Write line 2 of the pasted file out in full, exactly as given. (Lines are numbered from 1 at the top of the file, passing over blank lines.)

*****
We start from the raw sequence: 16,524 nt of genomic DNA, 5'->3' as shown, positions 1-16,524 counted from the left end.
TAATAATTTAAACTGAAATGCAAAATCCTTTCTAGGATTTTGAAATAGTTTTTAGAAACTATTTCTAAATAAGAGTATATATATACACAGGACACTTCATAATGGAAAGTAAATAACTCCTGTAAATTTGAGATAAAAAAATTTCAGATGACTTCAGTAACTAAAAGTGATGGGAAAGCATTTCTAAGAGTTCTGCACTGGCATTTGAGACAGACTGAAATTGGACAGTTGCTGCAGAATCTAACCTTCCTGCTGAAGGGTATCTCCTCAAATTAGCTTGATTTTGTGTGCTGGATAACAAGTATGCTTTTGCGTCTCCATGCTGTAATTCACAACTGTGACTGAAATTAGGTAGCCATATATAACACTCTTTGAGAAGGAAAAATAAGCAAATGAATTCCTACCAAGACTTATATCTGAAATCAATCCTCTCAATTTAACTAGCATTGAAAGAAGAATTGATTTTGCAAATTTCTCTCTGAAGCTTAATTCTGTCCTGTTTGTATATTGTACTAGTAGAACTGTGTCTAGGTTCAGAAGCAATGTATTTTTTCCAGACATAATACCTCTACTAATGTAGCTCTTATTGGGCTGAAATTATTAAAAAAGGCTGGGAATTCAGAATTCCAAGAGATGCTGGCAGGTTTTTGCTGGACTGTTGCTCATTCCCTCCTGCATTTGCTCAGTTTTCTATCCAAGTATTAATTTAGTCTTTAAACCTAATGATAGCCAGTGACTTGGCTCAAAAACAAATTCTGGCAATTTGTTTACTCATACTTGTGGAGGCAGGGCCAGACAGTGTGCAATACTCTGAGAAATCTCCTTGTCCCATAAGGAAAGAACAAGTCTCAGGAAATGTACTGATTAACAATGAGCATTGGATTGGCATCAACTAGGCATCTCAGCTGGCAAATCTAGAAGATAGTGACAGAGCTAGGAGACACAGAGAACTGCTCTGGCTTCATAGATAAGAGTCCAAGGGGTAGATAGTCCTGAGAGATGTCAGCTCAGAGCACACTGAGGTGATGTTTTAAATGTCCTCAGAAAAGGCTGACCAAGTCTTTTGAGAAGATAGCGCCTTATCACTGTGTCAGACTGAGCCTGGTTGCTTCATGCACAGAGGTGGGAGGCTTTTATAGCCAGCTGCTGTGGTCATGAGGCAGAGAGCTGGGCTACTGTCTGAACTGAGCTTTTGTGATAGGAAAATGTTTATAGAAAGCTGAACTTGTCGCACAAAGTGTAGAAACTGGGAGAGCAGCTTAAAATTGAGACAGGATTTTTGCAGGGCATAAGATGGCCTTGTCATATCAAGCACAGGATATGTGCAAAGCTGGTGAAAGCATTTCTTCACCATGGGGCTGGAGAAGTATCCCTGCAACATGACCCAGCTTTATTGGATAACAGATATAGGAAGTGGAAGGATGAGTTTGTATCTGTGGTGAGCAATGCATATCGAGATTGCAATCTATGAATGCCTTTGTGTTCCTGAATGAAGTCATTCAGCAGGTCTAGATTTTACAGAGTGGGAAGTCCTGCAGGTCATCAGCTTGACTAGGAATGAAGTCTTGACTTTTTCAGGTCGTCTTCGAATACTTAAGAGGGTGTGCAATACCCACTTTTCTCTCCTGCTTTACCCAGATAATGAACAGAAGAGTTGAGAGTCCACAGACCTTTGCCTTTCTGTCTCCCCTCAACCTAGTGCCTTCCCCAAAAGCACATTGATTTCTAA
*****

TAATAATTTAAACTGAAATGCAAAATCCTTTCTAGGATTTTGAAATAGTTTTTAGAAACTATTTCTAAATAAGAGTATATATATACACAGGACACTTCATAATGGAAAGTAAATAACTCCTGTAAATTTGAGATAAAAAAATTTCAGATGACTTCAGTAACTAAAAGTGATGGGAAAGCATTTCTAAGAGTTCTGCACTGGCATTTGAGACAGACTGAAATTGGACAGTTGCTGCAGAATCTAACCTTCCTGCTGAAGGGTATCTCCTCAAATTAGCTTGATTTTGTGTGCTGGATAACAAGTATGCTTTTGCGTCTCCATGCTGTAATTCACAACTGTGACTGAAATTAGGTAGCCATATATAACACTCTTTGAGAAGGAAAAATAAGCAAATGAATTCCTACCAAGACTTATATCTGAAATCAATCCTCTCAATTTAACTAGCATTGAAAGAAGAATTGATTTTGCAAATTTCTCTCTGAAGCTTAATTCTGTCCTGTTTGTATATTGTACTAGTAGAACTGTGTCTAGGTTCAGAAGCAATGTATTTTTTCCAGACATAATACCTCTACTAATGTAGCTCTTATTGGGCTGAAATTATTAAAAAAGGCTGGGAATTCAGAATTCCAAGAGATGCTGGCAGGTTTTTGCTGGACTGTTGCTCATTCCCTCCTGCATTTGCTCAGTTTTCTATCCAAGTATTAATTTAGTCTTTAAACCTAATGATAGCCAGTGACTTGGCTCAAAAACAAATTCTGGCAATTTGTTTACTCATACTTGTGGAGGCAGGGCCAGACAGTGTGCAATACTCTGAGAAATCTCCTTGTCCCATAAGGAAAGAACAAGTCTCAGGAAATGTACTGATTAACAATGAGCATTGGATTGGCATCAACTAGGCATCTCAGCTGGCAAATCTAGAAGATAGTGACAGAGCTAGGAGACACAGAGAACTGCTCTGGCTTCATAGATAAGAGTCCAAGGGGTAGATAGTCCTGAGAGATGTCAGCTCAGAGCACACTGAGGTGATGTTTTAAATGTCCTCAGAAAAGGCTGACCAAGTCTTTTGAGAAGATAGCGCCTTATCACTGTGTCAGACTGAGCCTGGTTGCTTCATGCACAGAGGTGGGAGGCTTTTATAGCCAGCTGCTGTGGTCATGAGGCAGAGAGCTGGGCTACTGTCTGAACTGAGCTTTTGTGATAGGAAAATGTTTATAGAAAGCTGAACTTGTCGCACAAAGTGTAGAAACTGGGAGAGCAGCTTAAAATTGAGACAGGATTTTTGCAGGGCATAAGATGGCCTTGTCATATCAAGCACAGGATATGTGCAAAGCTGGTGAAAGCATTTCTTCACCATGGGGCTGGAGAAGTATCCCTGCAACATGACCCAGCTTTATTGGATAACAGATATAGGAAGTGGAAGGATGAGTTTGTATCTGTGGTGAGCAATGCATATCGAGATTGCAATCTATGAATGCCTTTGTGTTCCTGAATGAAGTCATTCAGCAGGTCTAGATTTTACAGAGTGGGAAGTCCTGCAGGTCATCAGCTTGACTAGGAATGAAGTCTTGACTTTTTCAGGTCGTCTTCGAATACTTAAGAGGGTGTGCAATACCCACTTTTCTCTCCTGCTTTACCCAGATAATGAACAGAAGAGTTGAGAGTCCACAGACCTTTGCCTTTCTGTCTCCCCTCAACCTAGTGCCTTCCCCAAAAGCACATTGATTTCTAA